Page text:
[gmx-users] Fwd: Probability of number of atomic contacts
jalemkul at vt.edu
Thu Feb 28 19:17:26 CET 2019
On 2/28/19 8:59 AM, Mahsa wrote:
> Hi Justin,
> Could you please comment on my questions in the previous post?
> Best regards,
> ---------- Forwarded message ---------
> From: Mahsa <ebadi.mahsa at gmail.com>
> Date: Sun, Feb 17, 2019 at 2:36 PM
> Subject: Re: [gmx-users] Probability of number of atomic contacts
> To: <gmx-users at gromacs.org>
> Thank you very much, Justin!
> I tried this command:
> gmx_seq analyze -f numcont.xvg -dist num_dist.xvg
> and I got a histogram. Now the number of contacts between the ion and the
> polymer is between 160-180. I just want to be sure if I am doing this
> analysis correct. When I use gmx mindist, from the index file I choose a
> group of the ion (including 46 ions) and then the polymer group (all
> polymer chains in the box). I think maybe instead of choosing all ions, I
> should only select one of them and get the number of contact with the
> polymers but then since I have 46 of this ion in the simulation box, can it
> be a good representative of the whole system? If not, what else can I do in
> this case?
I don't see any point in doing per-ion analysis. You already have the
answer you want with respect to contacts between the two species.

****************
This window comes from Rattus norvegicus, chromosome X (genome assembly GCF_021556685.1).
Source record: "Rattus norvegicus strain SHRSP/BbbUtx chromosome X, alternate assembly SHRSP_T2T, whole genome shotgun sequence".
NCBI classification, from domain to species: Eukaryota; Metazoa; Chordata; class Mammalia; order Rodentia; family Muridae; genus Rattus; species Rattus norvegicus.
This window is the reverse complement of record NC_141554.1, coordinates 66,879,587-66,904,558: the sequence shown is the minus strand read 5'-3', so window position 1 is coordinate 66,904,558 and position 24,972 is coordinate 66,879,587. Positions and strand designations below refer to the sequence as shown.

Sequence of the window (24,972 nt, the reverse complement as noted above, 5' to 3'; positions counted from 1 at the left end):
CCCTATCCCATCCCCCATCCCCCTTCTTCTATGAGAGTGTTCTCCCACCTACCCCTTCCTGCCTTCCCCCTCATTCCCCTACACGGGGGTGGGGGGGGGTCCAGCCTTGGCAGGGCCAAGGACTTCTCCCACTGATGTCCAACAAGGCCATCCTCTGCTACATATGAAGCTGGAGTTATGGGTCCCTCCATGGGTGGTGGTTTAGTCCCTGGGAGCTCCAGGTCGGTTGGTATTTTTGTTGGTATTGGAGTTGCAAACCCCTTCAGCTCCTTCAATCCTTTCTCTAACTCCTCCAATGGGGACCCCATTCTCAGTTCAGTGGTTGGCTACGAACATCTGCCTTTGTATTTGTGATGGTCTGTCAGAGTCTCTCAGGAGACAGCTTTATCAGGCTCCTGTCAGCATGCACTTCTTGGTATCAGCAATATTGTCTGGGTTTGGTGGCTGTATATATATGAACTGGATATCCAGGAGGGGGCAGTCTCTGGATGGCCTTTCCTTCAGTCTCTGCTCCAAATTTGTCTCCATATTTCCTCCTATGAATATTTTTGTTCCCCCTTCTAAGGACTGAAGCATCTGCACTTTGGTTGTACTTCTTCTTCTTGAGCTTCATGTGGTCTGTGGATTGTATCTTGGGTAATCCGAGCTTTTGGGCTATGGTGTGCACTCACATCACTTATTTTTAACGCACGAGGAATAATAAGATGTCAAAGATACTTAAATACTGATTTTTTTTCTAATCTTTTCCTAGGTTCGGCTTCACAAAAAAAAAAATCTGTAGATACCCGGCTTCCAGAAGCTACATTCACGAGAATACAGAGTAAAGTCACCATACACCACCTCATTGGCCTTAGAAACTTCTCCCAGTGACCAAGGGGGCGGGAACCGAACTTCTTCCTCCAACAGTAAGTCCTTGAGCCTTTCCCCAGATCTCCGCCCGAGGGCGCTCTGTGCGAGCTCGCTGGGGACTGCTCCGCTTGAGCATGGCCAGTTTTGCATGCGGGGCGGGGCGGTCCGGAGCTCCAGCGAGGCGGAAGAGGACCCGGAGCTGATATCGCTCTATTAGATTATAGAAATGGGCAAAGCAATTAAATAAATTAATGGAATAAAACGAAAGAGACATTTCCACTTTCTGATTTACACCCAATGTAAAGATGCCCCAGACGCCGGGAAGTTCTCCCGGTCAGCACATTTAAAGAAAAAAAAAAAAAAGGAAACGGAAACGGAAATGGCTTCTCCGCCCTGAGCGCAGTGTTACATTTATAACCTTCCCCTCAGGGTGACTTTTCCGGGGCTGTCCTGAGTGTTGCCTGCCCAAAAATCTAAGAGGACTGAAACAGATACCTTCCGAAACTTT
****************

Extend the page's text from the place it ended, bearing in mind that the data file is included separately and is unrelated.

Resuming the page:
Choosing one ion isn't necessarily going to be representative, either.
> Besides, it is mentioned in the Gromacs manual, that if we use the
> -group option
> a contact of an atom in another group with multiple atoms in the first
> group is counted as one contact instead of as multiple contacts. I want to
> count all contact with a polymer chain as 1 contact and check the number of
> contacts with different polymer chains so by using -group and having the
> ion as the first group and polymer as the second group from the index file,
> can I get this?
This option is primarily used to avoid over-counting, e.g. the
interaction between an ion and carboxylate oxygens will not be counted
as two contact if each ion-oxygen distance satisfies the criterion; it's
> The last question, can I do the same approach to get the distribution of
> coordination number for the first coordination shell of ions and special
> atoms of the polymers?
You can calculate coordination number by integrating an RDF.
Justin A. Lemkul, Ph.D.
Office: 301 Fralin Hall
Lab: 303 Engel Hall
Virginia Tech Department of Biochemistry
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jalemkul at vt.edu | (540) 231-3129
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